The above preview is unformatted text

This student written piece of work is one of many that can be found in our AS and A Level Modern European History, 1789-1945 section.

Found what you're looking for?

  • Start learning 29% faster today
  • 150,000+ documents available
  • Just £6.99 a month

Not the one? Search for your essay title...
  • Join over 1.2 million students every month
  • Accelerate your learning by 29%
  • Unlimited access from just £6.99 per month

See related essaysSee related essays

Related AS and A Level Modern European History, 1789-1945 essays

  1. Discuss the view that the Irish gained more from Whig and Liberal Governments than ...

    The Whigs also dealt with religion, there focus was with the Church of Ireland. It was in 1833 that they first tackled this issue. The Church of Ireland was the official church however it was widely unpopular amongst the catholic majority who had to pay tithes to it, so in

  2. Who gained the most from the Lichfield House Compact

    A Poor Rate was also to be collected, half to be paid by the landlord and half to be paid by the tenant. Overall O'Connell didn't achieve much out of this act. The one positive example was that it was the first time the government had looked after the poor in Ireland.

  1. Success of Daniel O'Connell's Catholic Emancipation Campaign

    He made the Catholic Association a major success, while introducing the Catholic Rent where members would pay 1d. a month. This made people feel they were connected and in the heart of it all, where it then continued to grow from strength to strength!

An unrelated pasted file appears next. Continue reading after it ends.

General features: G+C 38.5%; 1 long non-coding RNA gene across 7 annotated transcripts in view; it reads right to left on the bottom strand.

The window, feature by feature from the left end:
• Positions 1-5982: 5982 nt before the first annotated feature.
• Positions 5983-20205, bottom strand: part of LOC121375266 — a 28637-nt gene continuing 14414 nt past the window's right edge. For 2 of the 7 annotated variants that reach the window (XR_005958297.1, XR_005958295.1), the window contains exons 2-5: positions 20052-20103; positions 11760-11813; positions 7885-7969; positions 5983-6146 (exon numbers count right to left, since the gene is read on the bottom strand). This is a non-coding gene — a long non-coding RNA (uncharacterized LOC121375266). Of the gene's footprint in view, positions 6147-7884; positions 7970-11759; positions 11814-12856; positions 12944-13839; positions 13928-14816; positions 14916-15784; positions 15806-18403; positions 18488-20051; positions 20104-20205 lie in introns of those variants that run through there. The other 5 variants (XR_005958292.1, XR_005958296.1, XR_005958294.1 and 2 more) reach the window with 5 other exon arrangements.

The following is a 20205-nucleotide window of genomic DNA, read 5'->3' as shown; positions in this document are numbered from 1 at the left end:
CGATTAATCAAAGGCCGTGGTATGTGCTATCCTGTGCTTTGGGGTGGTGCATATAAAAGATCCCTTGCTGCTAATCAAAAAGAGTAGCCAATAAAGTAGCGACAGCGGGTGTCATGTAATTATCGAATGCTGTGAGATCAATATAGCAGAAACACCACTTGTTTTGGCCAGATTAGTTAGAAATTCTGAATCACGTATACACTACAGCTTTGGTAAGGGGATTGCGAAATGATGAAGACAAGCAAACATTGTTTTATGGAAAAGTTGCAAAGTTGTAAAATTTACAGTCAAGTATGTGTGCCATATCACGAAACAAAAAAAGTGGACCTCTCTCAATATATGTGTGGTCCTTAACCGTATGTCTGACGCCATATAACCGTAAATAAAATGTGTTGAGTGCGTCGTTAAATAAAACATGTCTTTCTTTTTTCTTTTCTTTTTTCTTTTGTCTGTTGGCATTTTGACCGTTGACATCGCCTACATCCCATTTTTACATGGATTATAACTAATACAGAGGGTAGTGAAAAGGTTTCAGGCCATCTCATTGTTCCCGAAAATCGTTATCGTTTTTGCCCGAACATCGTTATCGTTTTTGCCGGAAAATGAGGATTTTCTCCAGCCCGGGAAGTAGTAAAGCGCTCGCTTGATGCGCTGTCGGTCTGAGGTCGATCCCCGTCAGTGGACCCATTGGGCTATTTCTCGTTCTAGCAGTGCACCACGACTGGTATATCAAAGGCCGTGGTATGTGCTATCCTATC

2. How effectively did Irish Catholic and nationalist leaders advance their cause in the years ...

    Sinn Fein was a small militant group that was little know before the First World, but this all changed after the Easter Rebellion. The Catholic population were resentful of the treatment by the British after the Rising considering it was committed by the minority of a minority group.


    Infiltration of the Gaelic League by the IRB along with the influences of Patrick Pearse and Socialist James Connolly played a major role in what became the Easter Rising. The involvement of Roger Casement and Clan na Gael in America with Count Bernstorff saw a promise of German recognition of Ireland as a Republic.

  2. How Effectively Did Irish Catholic and Nationalist Leaders Advance Their Cause 1801-1921 ?

    This was popular with tenant farmers and so gained their support, giving him success in the April 1880 and 1885 general elections helped by the National League which, like O'Connell's Catholic Association mobilised electoral support in Ireland. Parnell made the IPP an effective pressure group by introducing 'The Pledge' to

  1. How effectively did Irish Catholic and Nationalist leaders advance their cause in the years ...

    In 1840 O'Connell began his battle to achieve a repeal of the Act of Union; however, he lacked the support of the Whigs. Nonetheless, O'Connell was once again able to harness the power of the Catholic Church, who provided the backing needed.

  2. 1798 Irish Rebellion notes

    Elements contained within it included libertarianism, republicanism, dissenting traditions, Catholic emancipationism, patriotism, and Whig doctrine. 5. But beyond this - and even these aims assumed varied complexions in different branches of the Society - what bound this organization? 1.

  • Over 160,000 pieces
    of student written work
  • Annotated by
    experienced teachers
  • Ideas and feedback to
    improve your own work